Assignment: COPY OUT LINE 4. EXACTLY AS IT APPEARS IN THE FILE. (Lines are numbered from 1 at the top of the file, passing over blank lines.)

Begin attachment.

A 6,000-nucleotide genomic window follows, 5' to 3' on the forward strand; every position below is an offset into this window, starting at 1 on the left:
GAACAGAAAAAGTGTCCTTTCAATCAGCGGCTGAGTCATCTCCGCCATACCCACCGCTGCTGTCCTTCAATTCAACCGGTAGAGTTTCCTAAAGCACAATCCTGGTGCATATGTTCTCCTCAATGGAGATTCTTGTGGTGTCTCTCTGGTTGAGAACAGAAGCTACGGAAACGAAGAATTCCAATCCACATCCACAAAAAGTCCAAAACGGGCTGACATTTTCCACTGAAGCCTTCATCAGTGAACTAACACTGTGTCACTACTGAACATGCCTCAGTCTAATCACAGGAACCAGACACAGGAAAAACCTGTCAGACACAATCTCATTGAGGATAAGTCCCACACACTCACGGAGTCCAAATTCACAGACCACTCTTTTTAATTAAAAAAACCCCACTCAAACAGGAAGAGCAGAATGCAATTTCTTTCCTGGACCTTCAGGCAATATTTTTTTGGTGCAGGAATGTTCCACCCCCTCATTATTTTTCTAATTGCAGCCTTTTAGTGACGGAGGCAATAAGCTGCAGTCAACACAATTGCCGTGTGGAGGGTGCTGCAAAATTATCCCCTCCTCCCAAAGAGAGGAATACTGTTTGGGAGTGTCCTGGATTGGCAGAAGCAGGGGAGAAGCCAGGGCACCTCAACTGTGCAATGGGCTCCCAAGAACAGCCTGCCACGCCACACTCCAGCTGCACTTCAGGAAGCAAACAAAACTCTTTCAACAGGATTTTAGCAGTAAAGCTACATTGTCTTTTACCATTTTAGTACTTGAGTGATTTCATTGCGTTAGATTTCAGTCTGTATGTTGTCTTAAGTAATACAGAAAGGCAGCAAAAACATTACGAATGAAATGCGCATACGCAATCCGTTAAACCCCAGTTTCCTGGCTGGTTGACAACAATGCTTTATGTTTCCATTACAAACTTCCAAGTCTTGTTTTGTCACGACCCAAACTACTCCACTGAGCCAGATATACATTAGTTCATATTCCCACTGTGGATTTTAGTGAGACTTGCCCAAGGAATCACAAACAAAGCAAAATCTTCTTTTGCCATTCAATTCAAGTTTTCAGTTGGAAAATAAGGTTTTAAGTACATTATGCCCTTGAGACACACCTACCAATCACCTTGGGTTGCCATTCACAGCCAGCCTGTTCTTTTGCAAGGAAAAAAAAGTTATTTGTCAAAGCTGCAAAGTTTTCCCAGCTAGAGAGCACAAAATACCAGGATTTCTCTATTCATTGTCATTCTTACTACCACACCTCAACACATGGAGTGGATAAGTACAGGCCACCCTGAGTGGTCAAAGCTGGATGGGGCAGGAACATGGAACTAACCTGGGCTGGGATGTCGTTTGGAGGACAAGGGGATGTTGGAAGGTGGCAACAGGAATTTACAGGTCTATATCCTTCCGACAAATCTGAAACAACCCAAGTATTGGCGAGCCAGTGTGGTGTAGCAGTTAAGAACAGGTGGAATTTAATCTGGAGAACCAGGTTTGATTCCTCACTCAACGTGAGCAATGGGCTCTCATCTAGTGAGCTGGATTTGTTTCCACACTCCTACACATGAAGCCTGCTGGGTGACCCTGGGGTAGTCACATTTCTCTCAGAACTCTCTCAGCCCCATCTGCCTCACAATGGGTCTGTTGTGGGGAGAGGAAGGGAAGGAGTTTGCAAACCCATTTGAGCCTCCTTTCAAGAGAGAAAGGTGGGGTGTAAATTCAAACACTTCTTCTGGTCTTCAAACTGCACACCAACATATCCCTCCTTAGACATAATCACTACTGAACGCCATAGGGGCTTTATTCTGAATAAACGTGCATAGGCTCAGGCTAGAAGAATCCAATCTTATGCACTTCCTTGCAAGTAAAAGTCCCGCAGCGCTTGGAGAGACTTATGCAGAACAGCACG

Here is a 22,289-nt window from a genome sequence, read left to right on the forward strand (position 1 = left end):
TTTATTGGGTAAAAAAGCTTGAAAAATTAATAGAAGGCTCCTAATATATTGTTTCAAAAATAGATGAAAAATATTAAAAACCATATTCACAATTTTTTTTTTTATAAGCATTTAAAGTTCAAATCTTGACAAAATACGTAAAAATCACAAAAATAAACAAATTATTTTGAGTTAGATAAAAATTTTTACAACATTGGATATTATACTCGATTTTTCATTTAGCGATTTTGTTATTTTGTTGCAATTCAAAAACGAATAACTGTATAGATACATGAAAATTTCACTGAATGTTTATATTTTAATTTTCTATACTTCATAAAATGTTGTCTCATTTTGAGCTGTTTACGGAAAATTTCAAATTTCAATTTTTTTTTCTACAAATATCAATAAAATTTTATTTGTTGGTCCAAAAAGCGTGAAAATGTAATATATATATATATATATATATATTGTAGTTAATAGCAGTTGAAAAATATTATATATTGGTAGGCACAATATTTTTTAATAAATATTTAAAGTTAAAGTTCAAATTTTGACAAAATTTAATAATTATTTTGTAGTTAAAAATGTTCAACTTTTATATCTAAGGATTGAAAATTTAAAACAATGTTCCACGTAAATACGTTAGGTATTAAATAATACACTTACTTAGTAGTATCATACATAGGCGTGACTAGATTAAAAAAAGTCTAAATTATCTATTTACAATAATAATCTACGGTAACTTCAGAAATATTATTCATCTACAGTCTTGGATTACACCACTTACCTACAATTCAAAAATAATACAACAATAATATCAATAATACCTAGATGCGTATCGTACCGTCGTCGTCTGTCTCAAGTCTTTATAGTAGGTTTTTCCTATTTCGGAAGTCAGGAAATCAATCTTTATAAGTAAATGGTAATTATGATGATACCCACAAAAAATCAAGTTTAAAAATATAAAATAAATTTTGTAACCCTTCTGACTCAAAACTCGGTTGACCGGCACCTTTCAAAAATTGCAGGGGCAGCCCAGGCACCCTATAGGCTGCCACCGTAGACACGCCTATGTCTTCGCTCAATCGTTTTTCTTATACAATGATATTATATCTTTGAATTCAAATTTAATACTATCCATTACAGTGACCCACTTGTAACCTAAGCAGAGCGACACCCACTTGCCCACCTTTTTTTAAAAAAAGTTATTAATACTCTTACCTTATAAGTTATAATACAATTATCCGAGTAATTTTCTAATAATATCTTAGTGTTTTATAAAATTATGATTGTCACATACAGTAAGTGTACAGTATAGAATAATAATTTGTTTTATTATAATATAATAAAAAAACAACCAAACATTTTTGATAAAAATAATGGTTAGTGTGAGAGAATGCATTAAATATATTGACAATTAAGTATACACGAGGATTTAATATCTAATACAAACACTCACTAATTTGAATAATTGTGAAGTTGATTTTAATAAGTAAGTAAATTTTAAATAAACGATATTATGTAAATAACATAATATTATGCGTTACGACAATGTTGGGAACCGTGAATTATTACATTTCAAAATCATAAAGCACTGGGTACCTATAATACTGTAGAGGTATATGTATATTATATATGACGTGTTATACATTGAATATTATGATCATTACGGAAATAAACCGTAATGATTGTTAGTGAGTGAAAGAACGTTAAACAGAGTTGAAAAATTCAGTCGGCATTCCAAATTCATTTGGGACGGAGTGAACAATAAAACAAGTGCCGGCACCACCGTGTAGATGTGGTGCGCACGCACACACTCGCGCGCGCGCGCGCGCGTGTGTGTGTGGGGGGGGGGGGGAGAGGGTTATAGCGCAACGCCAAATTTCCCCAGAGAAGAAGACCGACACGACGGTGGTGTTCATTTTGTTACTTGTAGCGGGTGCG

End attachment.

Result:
TTTATTGGGTAAAAAAGCTTGAAAAATTAATAGAAGGCTCCTAATATATTGTTTCAAAAATAGATGAAAAATATTAAAAACCATATTCACAATTTTTTTTTTTATAAGCATTTAAAGTTCAAATCTTGACAAAATACGTAAAAATCACAAAAATAAACAAATTATTTTGAGTTAGATAAAAATTTTTACAACATTGGATATTATACTCGATTTTTCATTTAGCGATTTTGTTATTTTGTTGCAATTCAAAAACGAATAACTGTATAGATACATGAAAATTTCACTGAATGTTTATATTTTAATTTTCTATACTTCATAAAATGTTGTCTCATTTTGAGCTGTTTACGGAAAATTTCAAATTTCAATTTTTTTTTCTACAAATATCAATAAAATTTTATTTGTTGGTCCAAAAAGCGTGAAAATGTAATATATATATATATATATATATATTGTAGTTAATAGCAGTTGAAAAATATTATATATTGGTAGGCACAATATTTTTTAATAAATATTTAAAGTTAAAGTTCAAATTTTGACAAAATTTAATAATTATTTTGTAGTTAAAAATGTTCAACTTTTATATCTAAGGATTGAAAATTTAAAACAATGTTCCACGTAAATACGTTAGGTATTAAATAATACACTTACTTAGTAGTATCATACATAGGCGTGACTAGATTAAAAAAAGTCTAAATTATCTATTTACAATAATAATCTACGGTAACTTCAGAAATATTATTCATCTACAGTCTTGGATTACACCACTTACCTACAATTCAAAAATAATACAACAATAATATCAATAATACCTAGATGCGTATCGTACCGTCGTCGTCTGTCTCAAGTCTTTATAGTAGGTTTTTCCTATTTCGGAAGTCAGGAAATCAATCTTTATAAGTAAATGGTAATTATGATGATACCCACAAAAAATCAAGTTTAAAAATATAAAATAAATTTTGTAACCCTTCTGACTCAAAACTCGGTTGACCGGCACCTTTCAAAAATTGCAGGGGCAGCCCAGGCACCCTATAGGCTGCCACCGTAGACACGCCTATGTCTTCGCTCAATCGTTTTTCTTATACAATGATATTATATCTTTGAATTCAAATTTAATACTATCCATTACAGTGACCCACTTGTAACCTAAGCAGAGCGACACCCACTTGCCCACCTTTTTTTAAAAAAAGTTATTAATACTCTTACCTTATAAGTTATAATACAATTATCCGAGTAATTTTCTAATAATATCTTAGTGTTTTATAAAATTATGATTGTCACATACAGTAAGTGTACAGTATAGAATAATAATTTGTTTTATTATAATATAATAAAAAAACAACCAAACATTTTTGATAAAAATAATGGTTAGTGTGAGAGAATGCATTAAATATATTGACAATTAAGTATACACGAGGATTTAATATCTAATACAAACACTCACTAATTTGAATAATTGTGAAGTTGATTTTAATAAGTAAGTAAATTTTAAATAAACGATATTATGTAAATAACATAATATTATGCGTTACGACAATGTTGGGAACCGTGAATTATTACATTTCAAAATCATAAAGCACTGGGTACCTATAATACTGTAGAGGTATATGTATATTATATATGACGTGTTATACATTGAATATTATGATCATTACGGAAATAAACCGTAATGATTGTTAGTGAGTGAAAGAACGTTAAACAGAGTTGAAAAATTCAGTCGGCATTCCAAATTCATTTGGGACGGAGTGAACAATAAAACAAGTGCCGGCACCACCGTGTAGATGTGGTGCGCACGCACACACTCGCGCGCGCGCGCGCGCGTGTGTGTGTGGGGGGGGGGGGGAGAGGGTTATAGCGCAACGCCAAATTTCCCCAGAGAAGAAGACCGACACGACGGTGGTGTTCATTTTGTTACTTGTAGCGGGTGCG